that the Higgs Boson is “the particle that gives matter mass and holds the physical fabric of the universe together.” However, a very enlightening press release, explains that the Higgs mechanism was hypothesized only to explain how the W and Z boson, mediators of the weak force (interaction) acquired mass while photons (mediators of the electromagnetic force interaction) and gluons (mediators of the strong force interaction) dis not acquire mass. Critically, it then goes on to explain (conflicting with most information sources):
    “Interactions with the Higgs field are not just reserved for force-carrying particles. The theory can also explain how all other fundamental particles acquire their rest mass. But don’t make the mistake of thinking the Higgs field is responsible for all mass. Interaction with the field actually contributes less than 1 kg to the mass of an average person). Your remaining mass comes from the energy of the various forces holding your bodies together – mainly the strong force binding quarks inside nucleons, with a tiny contribution from the electromagnetic force that reigns over the atomic scale.”

    With the innumerable news reports stating unequivocally that ‘the Higgs boson explains where mass comes from and, with its almost certain discovery, we now understand all the secrets of the universe’, IMO the issues involved in explaining statistical significant to the public is only a minor issue in the misrepresentation of scientific information in news reports…

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  7. 7. bogira 11:44 am 01/28/2013

    I appreciate the criticism, Evelyn, and your wish that we journalists would evaluate the statistics we cite, and think more carefully about how we use them.

    In my post, I briefly describe three recent studies on vegetation and crime, which suggest that the former may somewhat depress the latter. The Google mapping I then referred to was meant to show that there’s plenty of “room for growth” in the neighborhoods in which crime is a particular problem–which in Chicago are the poorer neighborhoods on the south and west sides.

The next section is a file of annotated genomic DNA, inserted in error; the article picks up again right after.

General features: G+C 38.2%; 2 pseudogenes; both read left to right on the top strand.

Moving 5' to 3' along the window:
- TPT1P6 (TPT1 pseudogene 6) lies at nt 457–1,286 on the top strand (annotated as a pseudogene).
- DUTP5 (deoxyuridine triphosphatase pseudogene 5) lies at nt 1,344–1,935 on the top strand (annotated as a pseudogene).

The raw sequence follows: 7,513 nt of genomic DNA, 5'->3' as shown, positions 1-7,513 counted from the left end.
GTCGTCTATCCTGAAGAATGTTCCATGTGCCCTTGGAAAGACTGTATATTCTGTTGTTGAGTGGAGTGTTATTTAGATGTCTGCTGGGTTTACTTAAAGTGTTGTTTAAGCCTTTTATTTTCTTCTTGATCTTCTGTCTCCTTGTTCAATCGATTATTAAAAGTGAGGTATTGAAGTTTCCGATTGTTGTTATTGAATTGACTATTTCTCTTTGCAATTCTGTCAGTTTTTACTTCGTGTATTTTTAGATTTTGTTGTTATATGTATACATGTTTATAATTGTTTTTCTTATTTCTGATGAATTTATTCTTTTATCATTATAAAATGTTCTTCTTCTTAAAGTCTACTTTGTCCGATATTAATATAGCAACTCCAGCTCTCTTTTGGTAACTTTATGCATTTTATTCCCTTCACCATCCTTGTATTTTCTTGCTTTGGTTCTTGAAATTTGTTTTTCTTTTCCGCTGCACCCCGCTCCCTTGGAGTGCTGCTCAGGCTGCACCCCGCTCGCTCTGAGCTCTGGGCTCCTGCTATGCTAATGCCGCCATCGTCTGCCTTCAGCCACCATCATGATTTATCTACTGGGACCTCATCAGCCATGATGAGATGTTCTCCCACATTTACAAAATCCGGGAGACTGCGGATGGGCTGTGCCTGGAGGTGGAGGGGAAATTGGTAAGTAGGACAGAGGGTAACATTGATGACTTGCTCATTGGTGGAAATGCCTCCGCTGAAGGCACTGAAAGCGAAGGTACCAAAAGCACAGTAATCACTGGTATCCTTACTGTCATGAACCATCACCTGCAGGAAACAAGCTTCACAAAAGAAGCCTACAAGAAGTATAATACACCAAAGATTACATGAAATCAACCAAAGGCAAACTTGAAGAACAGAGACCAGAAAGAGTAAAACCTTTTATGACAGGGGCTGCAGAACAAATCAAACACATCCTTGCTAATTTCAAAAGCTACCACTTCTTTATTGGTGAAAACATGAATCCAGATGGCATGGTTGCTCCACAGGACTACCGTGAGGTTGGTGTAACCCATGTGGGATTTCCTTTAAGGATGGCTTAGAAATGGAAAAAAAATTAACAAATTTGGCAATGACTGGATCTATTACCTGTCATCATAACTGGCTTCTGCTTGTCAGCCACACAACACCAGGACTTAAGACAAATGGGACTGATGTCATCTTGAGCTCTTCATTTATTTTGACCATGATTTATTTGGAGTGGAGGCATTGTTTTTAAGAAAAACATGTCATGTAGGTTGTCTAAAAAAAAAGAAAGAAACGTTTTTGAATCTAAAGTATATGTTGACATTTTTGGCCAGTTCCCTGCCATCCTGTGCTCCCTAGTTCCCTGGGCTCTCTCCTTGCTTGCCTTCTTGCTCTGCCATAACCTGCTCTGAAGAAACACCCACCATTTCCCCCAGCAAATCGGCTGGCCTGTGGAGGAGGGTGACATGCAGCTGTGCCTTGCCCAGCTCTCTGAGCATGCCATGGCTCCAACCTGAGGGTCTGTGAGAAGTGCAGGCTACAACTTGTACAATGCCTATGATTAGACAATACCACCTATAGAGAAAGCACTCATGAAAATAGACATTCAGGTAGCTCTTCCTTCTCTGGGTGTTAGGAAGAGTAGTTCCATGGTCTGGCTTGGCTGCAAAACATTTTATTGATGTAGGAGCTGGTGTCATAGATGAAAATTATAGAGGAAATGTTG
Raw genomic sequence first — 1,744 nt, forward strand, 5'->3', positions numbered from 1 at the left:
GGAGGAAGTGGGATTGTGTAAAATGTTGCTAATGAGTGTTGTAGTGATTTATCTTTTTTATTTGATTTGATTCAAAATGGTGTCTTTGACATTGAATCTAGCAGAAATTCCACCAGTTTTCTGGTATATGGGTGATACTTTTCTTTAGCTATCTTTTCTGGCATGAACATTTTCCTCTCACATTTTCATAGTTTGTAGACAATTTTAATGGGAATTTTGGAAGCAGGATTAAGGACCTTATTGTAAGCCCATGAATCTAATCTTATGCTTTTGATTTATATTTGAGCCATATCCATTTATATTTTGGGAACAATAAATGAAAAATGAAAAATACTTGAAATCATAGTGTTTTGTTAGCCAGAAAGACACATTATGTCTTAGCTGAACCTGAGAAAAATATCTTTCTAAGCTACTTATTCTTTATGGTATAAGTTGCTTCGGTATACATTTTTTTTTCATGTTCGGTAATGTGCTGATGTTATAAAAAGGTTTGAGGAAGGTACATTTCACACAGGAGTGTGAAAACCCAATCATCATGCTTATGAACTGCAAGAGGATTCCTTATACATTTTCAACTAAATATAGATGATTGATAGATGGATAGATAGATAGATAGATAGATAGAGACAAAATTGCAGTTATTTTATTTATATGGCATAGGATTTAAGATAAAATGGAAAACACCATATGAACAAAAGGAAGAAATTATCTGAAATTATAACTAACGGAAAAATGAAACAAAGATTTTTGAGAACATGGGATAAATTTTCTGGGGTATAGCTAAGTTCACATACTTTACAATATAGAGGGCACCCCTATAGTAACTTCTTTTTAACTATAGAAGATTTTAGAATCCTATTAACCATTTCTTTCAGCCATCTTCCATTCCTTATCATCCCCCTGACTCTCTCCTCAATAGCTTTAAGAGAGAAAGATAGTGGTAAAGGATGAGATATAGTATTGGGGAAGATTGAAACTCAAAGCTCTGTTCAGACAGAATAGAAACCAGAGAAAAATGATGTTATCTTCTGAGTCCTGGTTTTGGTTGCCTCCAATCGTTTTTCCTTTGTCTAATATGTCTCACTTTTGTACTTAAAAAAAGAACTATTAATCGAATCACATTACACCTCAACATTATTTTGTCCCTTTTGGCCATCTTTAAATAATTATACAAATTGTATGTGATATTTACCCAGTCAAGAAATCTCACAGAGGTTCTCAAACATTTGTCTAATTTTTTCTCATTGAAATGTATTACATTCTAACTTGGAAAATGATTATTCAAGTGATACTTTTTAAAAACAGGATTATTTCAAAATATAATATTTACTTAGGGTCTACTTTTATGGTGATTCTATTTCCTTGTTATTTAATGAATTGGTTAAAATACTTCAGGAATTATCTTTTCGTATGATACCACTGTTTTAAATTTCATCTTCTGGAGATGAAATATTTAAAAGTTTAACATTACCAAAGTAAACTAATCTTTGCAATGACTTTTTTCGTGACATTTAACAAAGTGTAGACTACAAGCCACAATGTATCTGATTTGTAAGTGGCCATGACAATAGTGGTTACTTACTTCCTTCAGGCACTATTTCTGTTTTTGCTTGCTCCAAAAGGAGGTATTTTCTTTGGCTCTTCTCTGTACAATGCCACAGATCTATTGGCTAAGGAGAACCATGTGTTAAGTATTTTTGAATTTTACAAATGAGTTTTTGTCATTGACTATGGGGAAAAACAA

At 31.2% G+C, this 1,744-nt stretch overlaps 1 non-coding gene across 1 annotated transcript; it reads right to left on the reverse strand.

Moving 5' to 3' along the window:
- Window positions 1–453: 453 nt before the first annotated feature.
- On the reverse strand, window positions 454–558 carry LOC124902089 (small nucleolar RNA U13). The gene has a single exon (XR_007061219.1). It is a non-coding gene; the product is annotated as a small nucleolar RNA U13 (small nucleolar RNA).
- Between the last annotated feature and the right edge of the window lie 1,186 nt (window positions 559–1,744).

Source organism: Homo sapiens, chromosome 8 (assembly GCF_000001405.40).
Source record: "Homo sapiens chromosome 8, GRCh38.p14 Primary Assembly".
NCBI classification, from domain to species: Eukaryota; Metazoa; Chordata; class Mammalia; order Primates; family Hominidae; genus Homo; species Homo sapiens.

I’m sure you’re right that most readers don’t know how big a census tract is, and it would have helped to explain that parenthetically. Tracts are set by population–they usually have about 2,000-4,000 residents, but Chicago’s 866 tracts were mapped decades ago, and, for the sake of comparison over time, they haven’t been changed. A typical tract is about four blocks by two blocks. So, yes, you can be without a community garden in your census tract but still be only a few minutes’ walk from one. It’s hard to generalize from the three studies I relied on how localized any crime-depressing impact of vegetation might be.

    The “nearly half of these tracts have a poverty rate above the city average” wasn’t intended to help readers “make a meaningful comparison of the areas with urban gardens to those without.” It was intended, again, to show that there’s lots of room for more urban gardening in the poorer areas that perhaps could benefit most from it in terms of crime-reduction.

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  8. 8. Evelyn Lamb in reply to Evelyn Lamb 11:58 am 01/28/2013

    Thanks so much for replying, bogira. I really appreciate it. That really cleared up your argument for me; it wasn’t what I assumed when reading the piece initially, but I see your intent now. And as I said, I love community gardens, particularly the ones that I get to walk by while going about my day on the south side. I hope we can get more of them. Cheers!

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  9. 9. evelynjlamb 12:38 pm 01/28/2013

    randoo, I disagree that readers should have to sort these things out for themselves. It would be great if everyone had the time and training to do that and a healthy skepticism about numbers they read. But what is the purpose of science and health reporting if not to inform readers of new studies and their validity and importance? If there weren’t a need for an intermediary between science journal articles and the general public, we wouldn’t have jobs.

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  10. 10. LaneG 11:52 am 01/30/2013

    It should quite simply be cause for firing or reassignment for reporters to imply a causation or effect that has not been shown by the underlying research, and for editors who let this slip. I can’t remember the formula for standard deviation by heart, but I can remember “correlation doesn’t imply causation”. It’s not hard to say, by the by, that “though A is correlated with B, it is not proven that A causes B.” Readers get it.

    It’s not really good magazines and newspapers, most of which employ journalists capable of making these distinctions. It’s the filter through to lower-end forms of journalism like talk radio and TV. I’m afraid they’re unshamable, since they live off of bite-sized “red wine means you won’t get heart disease”-level “reporting”.

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  11. 11. Shecky R. 7:54 pm 01/30/2013

    There’s a GREAT new book out right now (I’m surprised no one has mentioned it) by Charles Wheelan called, “Naked Statistics” which is the best intro to statistics for layfolks I’ve ever seen; not at all technical, but makes very important points with real life examples, while being entertaining.